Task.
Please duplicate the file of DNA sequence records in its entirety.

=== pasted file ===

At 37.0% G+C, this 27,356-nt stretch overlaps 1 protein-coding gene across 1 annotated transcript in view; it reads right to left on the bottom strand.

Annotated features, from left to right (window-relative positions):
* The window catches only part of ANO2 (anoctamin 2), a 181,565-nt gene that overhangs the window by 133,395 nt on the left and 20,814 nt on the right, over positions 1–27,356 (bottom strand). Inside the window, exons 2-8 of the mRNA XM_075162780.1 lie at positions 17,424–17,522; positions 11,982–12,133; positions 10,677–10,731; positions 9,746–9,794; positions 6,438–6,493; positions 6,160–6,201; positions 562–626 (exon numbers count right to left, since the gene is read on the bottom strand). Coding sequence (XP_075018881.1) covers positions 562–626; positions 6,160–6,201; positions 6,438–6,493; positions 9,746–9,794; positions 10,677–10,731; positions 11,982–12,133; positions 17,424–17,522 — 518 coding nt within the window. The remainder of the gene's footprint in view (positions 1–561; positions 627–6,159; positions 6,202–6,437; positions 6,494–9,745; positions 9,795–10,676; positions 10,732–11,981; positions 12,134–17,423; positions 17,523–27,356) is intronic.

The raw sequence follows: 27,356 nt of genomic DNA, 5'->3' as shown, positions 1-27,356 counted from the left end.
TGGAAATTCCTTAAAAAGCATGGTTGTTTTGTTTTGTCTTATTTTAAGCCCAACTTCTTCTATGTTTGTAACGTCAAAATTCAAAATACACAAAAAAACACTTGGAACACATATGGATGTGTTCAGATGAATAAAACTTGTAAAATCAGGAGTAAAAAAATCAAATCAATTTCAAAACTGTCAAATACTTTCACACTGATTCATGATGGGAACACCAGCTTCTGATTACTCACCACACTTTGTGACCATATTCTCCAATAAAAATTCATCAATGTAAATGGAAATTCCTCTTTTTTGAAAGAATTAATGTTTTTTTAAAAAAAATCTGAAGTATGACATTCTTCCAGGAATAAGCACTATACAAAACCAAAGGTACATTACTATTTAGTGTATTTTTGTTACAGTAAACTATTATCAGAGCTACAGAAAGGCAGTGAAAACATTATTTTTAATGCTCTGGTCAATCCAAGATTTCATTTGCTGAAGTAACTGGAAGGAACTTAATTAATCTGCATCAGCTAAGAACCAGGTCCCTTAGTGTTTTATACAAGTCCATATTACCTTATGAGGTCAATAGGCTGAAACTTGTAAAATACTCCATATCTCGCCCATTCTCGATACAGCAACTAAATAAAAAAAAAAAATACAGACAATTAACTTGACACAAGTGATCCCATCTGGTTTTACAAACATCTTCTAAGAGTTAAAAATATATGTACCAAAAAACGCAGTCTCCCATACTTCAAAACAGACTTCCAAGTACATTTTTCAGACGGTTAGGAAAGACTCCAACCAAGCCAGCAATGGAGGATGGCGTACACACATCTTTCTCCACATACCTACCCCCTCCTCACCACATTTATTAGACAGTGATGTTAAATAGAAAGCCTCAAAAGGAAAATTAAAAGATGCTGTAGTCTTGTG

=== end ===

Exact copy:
At 37.0% G+C, this 27,356-nt stretch overlaps 1 protein-coding gene across 1 annotated transcript in view; it reads right to left on the bottom strand.

Annotated features, from left to right (window-relative positions):
* The window catches only part of ANO2 (anoctamin 2), a 181,565-nt gene that overhangs the window by 133,395 nt on the left and 20,814 nt on the right, over positions 1–27,356 (bottom strand). Inside the window, exons 2-8 of the mRNA XM_075162780.1 lie at positions 17,424–17,522; positions 11,982–12,133; positions 10,677–10,731; positions 9,746–9,794; positions 6,438–6,493; positions 6,160–6,201; positions 562–626 (exon numbers count right to left, since the gene is read on the bottom strand). Coding sequence (XP_075018881.1) covers positions 562–626; positions 6,160–6,201; positions 6,438–6,493; positions 9,746–9,794; positions 10,677–10,731; positions 11,982–12,133; positions 17,424–17,522 — 518 coding nt within the window. The remainder of the gene's footprint in view (positions 1–561; positions 627–6,159; positions 6,202–6,437; positions 6,494–9,745; positions 9,795–10,676; positions 10,732–11,981; positions 12,134–17,423; positions 17,523–27,356) is intronic.

The raw sequence follows: 27,356 nt of genomic DNA, 5'->3' as shown, positions 1-27,356 counted from the left end.
TGGAAATTCCTTAAAAAGCATGGTTGTTTTGTTTTGTCTTATTTTAAGCCCAACTTCTTCTATGTTTGTAACGTCAAAATTCAAAATACACAAAAAAACACTTGGAACACATATGGATGTGTTCAGATGAATAAAACTTGTAAAATCAGGAGTAAAAAAATCAAATCAATTTCAAAACTGTCAAATACTTTCACACTGATTCATGATGGGAACACCAGCTTCTGATTACTCACCACACTTTGTGACCATATTCTCCAATAAAAATTCATCAATGTAAATGGAAATTCCTCTTTTTTGAAAGAATTAATGTTTTTTTAAAAAAAATCTGAAGTATGACATTCTTCCAGGAATAAGCACTATACAAAACCAAAGGTACATTACTATTTAGTGTATTTTTGTTACAGTAAACTATTATCAGAGCTACAGAAAGGCAGTGAAAACATTATTTTTAATGCTCTGGTCAATCCAAGATTTCATTTGCTGAAGTAACTGGAAGGAACTTAATTAATCTGCATCAGCTAAGAACCAGGTCCCTTAGTGTTTTATACAAGTCCATATTACCTTATGAGGTCAATAGGCTGAAACTTGTAAAATACTCCATATCTCGCCCATTCTCGATACAGCAACTAAATAAAAAAAAAAAATACAGACAATTAACTTGACACAAGTGATCCCATCTGGTTTTACAAACATCTTCTAAGAGTTAAAAATATATGTACCAAAAAACGCAGTCTCCCATACTTCAAAACAGACTTCCAAGTACATTTTTCAGACGGTTAGGAAAGACTCCAACCAAGCCAGCAATGGAGGATGGCGTACACACATCTTTCTCCACATACCTACCCCCTCCTCACCACATTTATTAGACAGTGATGTTAAATAGAAAGCCTCAAAAGGAAAATTAAAAGATGCTGTAGTCTTGTG